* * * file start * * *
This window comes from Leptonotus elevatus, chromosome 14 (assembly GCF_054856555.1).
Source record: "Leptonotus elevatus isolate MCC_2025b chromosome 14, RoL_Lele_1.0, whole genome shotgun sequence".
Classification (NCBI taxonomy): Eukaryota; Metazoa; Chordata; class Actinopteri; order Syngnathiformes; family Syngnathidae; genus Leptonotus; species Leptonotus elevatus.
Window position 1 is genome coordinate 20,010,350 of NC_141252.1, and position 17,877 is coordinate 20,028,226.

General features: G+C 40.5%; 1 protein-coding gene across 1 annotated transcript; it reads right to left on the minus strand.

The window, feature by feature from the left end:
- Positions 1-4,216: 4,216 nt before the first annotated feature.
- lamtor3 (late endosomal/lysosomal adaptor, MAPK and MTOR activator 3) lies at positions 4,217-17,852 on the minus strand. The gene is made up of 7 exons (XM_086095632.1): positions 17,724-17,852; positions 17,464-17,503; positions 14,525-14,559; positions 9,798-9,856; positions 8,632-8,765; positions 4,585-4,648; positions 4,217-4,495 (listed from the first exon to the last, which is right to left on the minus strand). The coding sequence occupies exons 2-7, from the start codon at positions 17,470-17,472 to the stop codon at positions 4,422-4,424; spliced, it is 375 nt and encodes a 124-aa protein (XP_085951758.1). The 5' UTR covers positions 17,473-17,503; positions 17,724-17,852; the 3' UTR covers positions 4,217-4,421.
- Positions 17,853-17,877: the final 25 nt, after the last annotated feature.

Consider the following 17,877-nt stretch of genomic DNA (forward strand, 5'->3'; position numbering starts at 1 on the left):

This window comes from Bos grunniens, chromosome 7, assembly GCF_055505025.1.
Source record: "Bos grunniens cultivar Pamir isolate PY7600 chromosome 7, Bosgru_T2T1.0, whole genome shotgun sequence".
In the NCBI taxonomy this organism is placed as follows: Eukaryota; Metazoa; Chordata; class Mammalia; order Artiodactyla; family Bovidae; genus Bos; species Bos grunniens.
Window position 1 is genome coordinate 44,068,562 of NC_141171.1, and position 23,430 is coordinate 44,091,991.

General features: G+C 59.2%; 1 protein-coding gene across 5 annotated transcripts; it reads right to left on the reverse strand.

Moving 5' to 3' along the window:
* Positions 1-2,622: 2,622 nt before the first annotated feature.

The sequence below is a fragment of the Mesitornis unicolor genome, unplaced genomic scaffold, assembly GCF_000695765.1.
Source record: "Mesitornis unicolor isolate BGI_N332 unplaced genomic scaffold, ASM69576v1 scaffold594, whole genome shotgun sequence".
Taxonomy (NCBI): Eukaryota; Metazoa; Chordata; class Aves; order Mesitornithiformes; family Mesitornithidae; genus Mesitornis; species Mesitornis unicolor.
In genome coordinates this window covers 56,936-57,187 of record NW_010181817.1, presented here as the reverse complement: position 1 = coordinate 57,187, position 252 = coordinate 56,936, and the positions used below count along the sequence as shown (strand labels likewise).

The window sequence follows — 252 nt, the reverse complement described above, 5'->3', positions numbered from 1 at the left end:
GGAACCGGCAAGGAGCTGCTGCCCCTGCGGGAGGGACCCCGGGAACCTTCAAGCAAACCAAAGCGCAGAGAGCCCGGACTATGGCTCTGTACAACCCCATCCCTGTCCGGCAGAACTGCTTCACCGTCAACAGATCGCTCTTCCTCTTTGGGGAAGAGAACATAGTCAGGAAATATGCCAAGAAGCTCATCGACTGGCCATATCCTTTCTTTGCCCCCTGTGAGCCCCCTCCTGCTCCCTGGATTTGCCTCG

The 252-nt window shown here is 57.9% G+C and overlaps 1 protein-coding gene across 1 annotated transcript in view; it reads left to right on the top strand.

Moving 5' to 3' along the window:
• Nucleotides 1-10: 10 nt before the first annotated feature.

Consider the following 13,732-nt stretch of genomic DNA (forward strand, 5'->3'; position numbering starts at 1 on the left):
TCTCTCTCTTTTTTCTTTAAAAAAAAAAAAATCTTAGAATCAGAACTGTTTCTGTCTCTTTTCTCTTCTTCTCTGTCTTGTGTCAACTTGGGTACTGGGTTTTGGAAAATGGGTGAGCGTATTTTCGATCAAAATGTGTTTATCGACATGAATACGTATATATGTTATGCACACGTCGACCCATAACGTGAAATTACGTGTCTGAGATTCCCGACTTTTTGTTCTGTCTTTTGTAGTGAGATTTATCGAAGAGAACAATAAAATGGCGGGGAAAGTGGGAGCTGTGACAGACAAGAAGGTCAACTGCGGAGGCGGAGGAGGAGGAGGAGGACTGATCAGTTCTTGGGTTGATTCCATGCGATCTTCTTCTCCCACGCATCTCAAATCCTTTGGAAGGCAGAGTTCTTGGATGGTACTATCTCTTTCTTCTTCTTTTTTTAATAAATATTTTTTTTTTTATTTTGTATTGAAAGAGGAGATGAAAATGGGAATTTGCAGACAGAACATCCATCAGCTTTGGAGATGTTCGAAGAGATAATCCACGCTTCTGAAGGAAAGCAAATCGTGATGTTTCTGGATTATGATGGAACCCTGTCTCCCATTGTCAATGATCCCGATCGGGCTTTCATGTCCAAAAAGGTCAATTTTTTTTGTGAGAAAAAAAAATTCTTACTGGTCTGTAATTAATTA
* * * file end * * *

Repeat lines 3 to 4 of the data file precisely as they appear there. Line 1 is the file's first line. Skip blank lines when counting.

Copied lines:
Classification (NCBI taxonomy): Eukaryota; Metazoa; Chordata; class Actinopteri; order Syngnathiformes; family Syngnathidae; genus Leptonotus; species Leptonotus elevatus.
Window position 1 is genome coordinate 20,010,350 of NC_141252.1, and position 17,877 is coordinate 20,028,226.